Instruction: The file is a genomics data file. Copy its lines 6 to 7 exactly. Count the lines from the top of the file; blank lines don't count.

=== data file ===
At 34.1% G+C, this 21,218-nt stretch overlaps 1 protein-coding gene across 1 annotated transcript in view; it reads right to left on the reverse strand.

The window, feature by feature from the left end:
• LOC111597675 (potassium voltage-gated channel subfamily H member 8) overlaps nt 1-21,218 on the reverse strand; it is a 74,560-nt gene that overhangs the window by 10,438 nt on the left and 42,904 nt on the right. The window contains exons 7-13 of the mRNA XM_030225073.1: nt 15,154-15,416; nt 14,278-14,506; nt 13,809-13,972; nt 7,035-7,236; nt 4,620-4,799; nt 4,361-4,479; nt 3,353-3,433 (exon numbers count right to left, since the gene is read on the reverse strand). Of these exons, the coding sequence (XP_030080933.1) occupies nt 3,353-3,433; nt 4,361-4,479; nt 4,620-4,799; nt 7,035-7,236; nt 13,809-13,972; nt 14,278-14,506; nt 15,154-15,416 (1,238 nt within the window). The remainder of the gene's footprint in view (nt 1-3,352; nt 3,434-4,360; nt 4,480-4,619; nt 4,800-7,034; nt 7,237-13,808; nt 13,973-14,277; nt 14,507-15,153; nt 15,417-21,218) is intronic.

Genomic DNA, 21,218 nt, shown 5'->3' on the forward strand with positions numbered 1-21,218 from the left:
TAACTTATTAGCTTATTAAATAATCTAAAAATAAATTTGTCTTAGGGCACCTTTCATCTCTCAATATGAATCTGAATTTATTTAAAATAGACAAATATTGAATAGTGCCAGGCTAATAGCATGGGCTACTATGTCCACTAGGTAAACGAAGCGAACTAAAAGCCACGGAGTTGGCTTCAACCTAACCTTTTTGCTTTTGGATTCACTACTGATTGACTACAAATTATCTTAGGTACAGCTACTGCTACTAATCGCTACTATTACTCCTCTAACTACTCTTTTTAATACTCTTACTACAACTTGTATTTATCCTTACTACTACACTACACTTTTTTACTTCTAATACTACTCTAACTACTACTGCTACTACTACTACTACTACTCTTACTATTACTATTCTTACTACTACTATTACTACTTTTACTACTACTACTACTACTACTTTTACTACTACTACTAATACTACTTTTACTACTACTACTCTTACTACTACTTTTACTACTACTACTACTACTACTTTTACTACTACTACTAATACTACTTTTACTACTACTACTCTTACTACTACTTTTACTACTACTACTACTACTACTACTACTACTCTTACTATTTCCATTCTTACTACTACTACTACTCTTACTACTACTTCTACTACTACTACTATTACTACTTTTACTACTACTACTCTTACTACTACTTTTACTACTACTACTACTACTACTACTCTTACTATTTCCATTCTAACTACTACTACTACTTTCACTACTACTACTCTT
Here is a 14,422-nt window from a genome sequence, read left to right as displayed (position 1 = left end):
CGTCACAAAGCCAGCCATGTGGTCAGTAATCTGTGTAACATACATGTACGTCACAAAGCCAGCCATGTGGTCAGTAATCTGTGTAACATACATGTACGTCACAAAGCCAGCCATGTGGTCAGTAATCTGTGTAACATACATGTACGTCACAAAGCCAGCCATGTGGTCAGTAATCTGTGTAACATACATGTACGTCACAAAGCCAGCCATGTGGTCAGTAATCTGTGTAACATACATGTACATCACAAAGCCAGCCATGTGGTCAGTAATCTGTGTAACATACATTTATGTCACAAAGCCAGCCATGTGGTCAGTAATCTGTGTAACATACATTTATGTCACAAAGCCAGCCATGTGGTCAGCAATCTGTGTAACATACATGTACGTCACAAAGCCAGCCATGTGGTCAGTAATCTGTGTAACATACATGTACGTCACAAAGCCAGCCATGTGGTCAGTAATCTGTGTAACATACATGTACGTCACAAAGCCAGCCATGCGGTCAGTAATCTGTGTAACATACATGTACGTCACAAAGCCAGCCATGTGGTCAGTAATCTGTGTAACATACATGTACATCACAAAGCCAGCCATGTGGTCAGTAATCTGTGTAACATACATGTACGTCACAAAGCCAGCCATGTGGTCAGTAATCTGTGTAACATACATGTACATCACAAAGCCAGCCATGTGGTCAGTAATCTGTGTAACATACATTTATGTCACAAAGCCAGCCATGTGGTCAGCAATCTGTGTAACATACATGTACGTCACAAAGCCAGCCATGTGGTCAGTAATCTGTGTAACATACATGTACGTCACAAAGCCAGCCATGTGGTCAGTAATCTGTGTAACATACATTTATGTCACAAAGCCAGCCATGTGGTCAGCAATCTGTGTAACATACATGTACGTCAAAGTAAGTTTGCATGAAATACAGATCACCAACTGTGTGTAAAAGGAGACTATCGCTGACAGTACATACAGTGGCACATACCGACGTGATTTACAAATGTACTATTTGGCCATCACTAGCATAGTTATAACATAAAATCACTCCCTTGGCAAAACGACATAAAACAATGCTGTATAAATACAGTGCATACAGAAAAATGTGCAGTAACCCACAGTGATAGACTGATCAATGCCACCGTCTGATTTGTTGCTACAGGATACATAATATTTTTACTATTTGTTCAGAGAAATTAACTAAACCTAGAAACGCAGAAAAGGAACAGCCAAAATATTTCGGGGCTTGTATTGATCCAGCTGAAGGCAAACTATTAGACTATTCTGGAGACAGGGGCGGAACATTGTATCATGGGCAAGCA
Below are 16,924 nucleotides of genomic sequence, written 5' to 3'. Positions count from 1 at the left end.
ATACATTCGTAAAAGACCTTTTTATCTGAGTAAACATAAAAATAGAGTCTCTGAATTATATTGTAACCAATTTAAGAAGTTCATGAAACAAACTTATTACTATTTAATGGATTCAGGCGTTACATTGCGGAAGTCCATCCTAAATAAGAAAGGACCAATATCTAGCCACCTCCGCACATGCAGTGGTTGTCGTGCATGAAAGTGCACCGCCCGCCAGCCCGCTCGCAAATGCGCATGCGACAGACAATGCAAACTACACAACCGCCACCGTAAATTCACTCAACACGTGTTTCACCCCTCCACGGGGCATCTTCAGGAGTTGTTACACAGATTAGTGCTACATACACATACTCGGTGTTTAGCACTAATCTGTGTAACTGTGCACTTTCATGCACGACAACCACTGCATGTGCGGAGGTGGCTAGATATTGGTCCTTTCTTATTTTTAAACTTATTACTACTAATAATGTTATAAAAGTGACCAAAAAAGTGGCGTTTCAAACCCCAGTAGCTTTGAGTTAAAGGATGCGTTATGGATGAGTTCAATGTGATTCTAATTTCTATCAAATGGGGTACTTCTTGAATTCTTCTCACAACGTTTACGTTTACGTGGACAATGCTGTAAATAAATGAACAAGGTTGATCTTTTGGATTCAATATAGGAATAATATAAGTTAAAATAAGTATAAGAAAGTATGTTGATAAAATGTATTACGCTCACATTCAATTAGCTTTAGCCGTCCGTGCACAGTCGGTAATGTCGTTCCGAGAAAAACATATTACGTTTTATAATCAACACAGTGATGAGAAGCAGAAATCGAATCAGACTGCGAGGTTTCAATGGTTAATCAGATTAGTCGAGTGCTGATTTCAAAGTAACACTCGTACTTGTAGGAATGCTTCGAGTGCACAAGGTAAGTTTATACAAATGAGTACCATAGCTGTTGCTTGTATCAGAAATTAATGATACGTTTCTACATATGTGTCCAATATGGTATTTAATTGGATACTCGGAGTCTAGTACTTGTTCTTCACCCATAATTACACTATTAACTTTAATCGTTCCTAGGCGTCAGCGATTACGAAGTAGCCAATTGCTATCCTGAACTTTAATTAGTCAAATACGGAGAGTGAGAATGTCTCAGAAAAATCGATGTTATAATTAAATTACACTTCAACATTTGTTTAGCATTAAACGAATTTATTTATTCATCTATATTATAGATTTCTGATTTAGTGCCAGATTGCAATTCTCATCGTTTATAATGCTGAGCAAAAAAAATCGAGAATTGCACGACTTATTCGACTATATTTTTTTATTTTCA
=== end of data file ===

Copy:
Here is a 14,422-nt window from a genome sequence, read left to right as displayed (position 1 = left end):
CGTCACAAAGCCAGCCATGTGGTCAGTAATCTGTGTAACATACATGTACGTCACAAAGCCAGCCATGTGGTCAGTAATCTGTGTAACATACATGTACGTCACAAAGCCAGCCATGTGGTCAGTAATCTGTGTAACATACATGTACGTCACAAAGCCAGCCATGTGGTCAGTAATCTGTGTAACATACATGTACGTCACAAAGCCAGCCATGTGGTCAGTAATCTGTGTAACATACATGTACATCACAAAGCCAGCCATGTGGTCAGTAATCTGTGTAACATACATTTATGTCACAAAGCCAGCCATGTGGTCAGTAATCTGTGTAACATACATTTATGTCACAAAGCCAGCCATGTGGTCAGCAATCTGTGTAACATACATGTACGTCACAAAGCCAGCCATGTGGTCAGTAATCTGTGTAACATACATGTACGTCACAAAGCCAGCCATGTGGTCAGTAATCTGTGTAACATACATGTACGTCACAAAGCCAGCCATGCGGTCAGTAATCTGTGTAACATACATGTACGTCACAAAGCCAGCCATGTGGTCAGTAATCTGTGTAACATACATGTACATCACAAAGCCAGCCATGTGGTCAGTAATCTGTGTAACATACATGTACGTCACAAAGCCAGCCATGTGGTCAGTAATCTGTGTAACATACATGTACATCACAAAGCCAGCCATGTGGTCAGTAATCTGTGTAACATACATTTATGTCACAAAGCCAGCCATGTGGTCAGCAATCTGTGTAACATACATGTACGTCACAAAGCCAGCCATGTGGTCAGTAATCTGTGTAACATACATGTACGTCACAAAGCCAGCCATGTGGTCAGTAATCTGTGTAACATACATTTATGTCACAAAGCCAGCCATGTGGTCAGCAATCTGTGTAACATACATGTACGTCAAAGTAAGTTTGCATGAAATACAGATCACCAACTGTGTGTAAAAGGAGACTATCGCTGACAGTACATACAGTGGCACATACCGACGTGATTTACAAATGTACTATTTGGCCATCACTAGCATAGTTATAACATAAAATCACTCCCTTGGCAAAACGACATAAAACAATGCTGTATAAATACAGTGCATACAGAAAAATGTGCAGTAACCCACAGTGATAGACTGATCAATGCCACCGTCTGATTTGTTGCTACAGGATACATAATATTTTTACTATTTGTTCAGAGAAATTAACTAAACCTAGAAACGCAGAAAAGGAACAGCCAAAATATTTCGGGGCTTGTATTGATCCAGCTGAAGGCAAACTATTAGACTATTCTGGAGACAGGGGCGGAACATTGTATCATGGGCAAGCA